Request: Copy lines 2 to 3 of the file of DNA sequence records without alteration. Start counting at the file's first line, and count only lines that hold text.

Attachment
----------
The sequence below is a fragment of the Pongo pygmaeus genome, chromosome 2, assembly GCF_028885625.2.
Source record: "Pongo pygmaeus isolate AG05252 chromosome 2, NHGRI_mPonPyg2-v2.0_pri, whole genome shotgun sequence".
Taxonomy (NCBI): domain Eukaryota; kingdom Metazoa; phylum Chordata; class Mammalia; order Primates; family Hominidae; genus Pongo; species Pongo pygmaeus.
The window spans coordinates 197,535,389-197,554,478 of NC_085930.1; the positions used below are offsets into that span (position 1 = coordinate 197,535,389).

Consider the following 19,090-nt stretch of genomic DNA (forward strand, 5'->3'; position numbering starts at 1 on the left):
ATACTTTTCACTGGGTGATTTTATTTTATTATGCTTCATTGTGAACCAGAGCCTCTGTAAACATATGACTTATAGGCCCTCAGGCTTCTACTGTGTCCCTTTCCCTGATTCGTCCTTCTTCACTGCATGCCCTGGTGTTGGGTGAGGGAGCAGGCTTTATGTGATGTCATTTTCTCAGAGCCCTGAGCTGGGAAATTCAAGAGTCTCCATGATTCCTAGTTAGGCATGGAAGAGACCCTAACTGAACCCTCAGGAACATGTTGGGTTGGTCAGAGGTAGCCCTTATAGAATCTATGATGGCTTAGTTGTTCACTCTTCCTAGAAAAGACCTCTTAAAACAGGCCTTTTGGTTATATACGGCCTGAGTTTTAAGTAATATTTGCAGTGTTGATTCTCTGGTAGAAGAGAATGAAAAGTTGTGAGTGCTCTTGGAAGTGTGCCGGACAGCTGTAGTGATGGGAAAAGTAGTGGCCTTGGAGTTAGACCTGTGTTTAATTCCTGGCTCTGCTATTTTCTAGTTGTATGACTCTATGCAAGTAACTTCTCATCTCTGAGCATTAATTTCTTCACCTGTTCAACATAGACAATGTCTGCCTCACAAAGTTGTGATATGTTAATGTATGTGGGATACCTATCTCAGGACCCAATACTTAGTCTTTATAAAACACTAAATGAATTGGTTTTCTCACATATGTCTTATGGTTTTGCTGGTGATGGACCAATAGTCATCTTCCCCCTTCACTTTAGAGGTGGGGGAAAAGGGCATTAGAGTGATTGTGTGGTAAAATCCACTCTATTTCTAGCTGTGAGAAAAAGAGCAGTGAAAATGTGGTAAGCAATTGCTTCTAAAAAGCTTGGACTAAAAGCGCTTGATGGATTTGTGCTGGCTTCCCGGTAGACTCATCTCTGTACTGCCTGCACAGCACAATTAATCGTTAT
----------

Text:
Source record: "Pongo pygmaeus isolate AG05252 chromosome 2, NHGRI_mPonPyg2-v2.0_pri, whole genome shotgun sequence".
Taxonomy (NCBI): domain Eukaryota; kingdom Metazoa; phylum Chordata; class Mammalia; order Primates; family Hominidae; genus Pongo; species Pongo pygmaeus.